As may best be seen in FIGS. 13 and 14, each of the cores 80 in the array except the final core has a pair of longitudinal bores 81 intersecting corresponding transverse bores 82. Each of the bores 82 is enlarged at its outer end and receives an internal locking member 83 which is slidable within its transverse bore and is sealed therein by any suitable means such as O-ring 83a. As may best be seen in FIGS. 13 and 15, an additional pair of transverse bores 82c, each carrying a locking member 83, communicates with the adjacent longitudinal bore 81.

As may best be seen in FIG. 16 the longitudinal bores 81 communicate, at the base of the cores, with a header bore 84 which extends through the core array, the junction between cores being sealed by O-rings 86. Hydraulic fluid, at a controlled pressure, is fed to the system through passages 87 extending to the exterior of the apparatus. Under hydraulic pressure the locking members 83 are moved to their extended position (FIG. 13 and 14) at the start of the molding cycle and in this position they exert transverse compressive stress on the side walls of the adjacent cores. The side members 52, as in previously described embodiments, exert compressive force on the end cores in the array. At the proper time in the molding cycle, by applying negative hydraulic pressure in line 87, the internal locking members 83 are caused to retreat to their retracted position (FIG. 15) in which their end faces are substantially flush with the adjacent side faces of the respective cores.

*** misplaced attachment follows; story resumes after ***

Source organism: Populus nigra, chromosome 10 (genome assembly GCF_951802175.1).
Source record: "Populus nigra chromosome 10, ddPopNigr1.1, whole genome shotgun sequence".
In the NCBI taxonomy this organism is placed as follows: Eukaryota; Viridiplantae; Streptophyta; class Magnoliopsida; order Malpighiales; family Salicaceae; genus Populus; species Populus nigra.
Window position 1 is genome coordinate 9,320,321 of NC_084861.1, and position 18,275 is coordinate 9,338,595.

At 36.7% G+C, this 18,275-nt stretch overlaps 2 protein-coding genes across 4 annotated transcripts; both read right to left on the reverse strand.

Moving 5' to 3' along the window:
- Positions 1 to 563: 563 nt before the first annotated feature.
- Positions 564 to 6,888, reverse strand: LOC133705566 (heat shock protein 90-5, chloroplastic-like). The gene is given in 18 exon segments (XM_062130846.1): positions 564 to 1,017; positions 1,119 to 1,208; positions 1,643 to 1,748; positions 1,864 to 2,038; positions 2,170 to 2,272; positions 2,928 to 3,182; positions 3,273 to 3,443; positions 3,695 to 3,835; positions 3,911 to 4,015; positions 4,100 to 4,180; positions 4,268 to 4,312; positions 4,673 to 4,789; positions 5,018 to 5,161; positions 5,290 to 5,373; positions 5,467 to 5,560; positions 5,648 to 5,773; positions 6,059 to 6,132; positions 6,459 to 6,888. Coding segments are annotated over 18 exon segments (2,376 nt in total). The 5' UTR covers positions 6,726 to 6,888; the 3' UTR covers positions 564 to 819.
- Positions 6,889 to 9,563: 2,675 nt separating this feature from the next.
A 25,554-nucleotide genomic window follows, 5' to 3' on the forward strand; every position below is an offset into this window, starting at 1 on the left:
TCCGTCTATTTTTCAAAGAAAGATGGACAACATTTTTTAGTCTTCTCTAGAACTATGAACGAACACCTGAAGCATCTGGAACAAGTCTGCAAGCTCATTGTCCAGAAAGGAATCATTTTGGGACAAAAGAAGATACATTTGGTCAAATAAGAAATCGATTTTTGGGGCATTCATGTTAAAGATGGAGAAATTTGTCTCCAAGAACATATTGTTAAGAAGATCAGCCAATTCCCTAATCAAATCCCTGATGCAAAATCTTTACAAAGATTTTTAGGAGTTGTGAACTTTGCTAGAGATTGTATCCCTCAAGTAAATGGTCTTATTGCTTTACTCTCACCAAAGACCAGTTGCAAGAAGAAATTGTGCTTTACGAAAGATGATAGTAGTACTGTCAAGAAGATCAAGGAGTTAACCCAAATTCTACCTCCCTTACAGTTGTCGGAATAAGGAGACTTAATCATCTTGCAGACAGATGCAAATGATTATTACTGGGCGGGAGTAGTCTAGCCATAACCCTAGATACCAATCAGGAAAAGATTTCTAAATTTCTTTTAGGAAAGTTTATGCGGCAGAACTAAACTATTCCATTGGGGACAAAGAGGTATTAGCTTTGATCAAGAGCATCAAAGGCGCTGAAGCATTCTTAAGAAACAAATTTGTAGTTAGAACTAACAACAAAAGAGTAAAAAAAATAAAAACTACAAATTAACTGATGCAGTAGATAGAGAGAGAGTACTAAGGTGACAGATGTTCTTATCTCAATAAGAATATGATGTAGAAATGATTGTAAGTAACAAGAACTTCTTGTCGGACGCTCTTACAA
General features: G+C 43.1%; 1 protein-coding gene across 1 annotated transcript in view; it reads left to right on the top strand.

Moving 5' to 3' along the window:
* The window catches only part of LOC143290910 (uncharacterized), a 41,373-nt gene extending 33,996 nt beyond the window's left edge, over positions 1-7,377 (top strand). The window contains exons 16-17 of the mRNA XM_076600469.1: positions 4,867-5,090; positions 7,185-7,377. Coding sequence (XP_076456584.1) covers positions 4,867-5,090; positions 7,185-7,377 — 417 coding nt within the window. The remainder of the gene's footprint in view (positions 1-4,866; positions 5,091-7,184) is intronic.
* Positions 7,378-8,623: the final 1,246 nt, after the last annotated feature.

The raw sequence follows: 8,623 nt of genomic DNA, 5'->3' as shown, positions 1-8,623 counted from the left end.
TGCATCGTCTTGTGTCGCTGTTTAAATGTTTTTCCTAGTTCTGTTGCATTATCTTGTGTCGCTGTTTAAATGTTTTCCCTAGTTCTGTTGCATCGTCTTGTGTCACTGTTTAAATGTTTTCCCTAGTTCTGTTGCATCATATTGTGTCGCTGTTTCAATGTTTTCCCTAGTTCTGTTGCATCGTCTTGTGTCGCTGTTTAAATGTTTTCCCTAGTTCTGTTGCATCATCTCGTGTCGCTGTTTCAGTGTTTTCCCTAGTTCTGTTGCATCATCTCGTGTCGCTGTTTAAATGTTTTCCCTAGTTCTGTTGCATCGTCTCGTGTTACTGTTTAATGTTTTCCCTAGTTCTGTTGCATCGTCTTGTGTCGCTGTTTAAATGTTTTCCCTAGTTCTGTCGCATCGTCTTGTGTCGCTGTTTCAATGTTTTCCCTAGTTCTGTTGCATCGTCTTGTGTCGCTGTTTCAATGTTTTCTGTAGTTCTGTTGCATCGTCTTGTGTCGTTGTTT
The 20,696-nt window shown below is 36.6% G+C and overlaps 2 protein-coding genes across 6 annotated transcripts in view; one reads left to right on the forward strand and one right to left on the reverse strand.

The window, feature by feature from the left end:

The primary advantage achieved by structure embodying the present invention is the abilility to lock the cores in position, under transverse compressive stress, without utilizing locking elements actuated from outside the cores which inherently leave protrusions on the inner face of the base wall of the container being molded. Increased battery and volume capacity is thus possible for the relatively flat, smooth-base battery case thereby produced. It will be understood that should it be desired that cored openings appear in the case compartment side walls, for accommodating inter-connection of the battery plates for example, the locking elements could be placed at any location on the sides of the cores and at these locations could remain in place in their extended positions until the mold is ready to be opened and the case is to be removed from the mold.

While the invention has been illustrated and described in detail in the drawings and foregoing description, the same is to be considered as illustrative and not restrictive in character, it being understood that only the preferred embodiment has been shown and described and that all changes and modifications that come within the spirit of the invention are desired to be protected.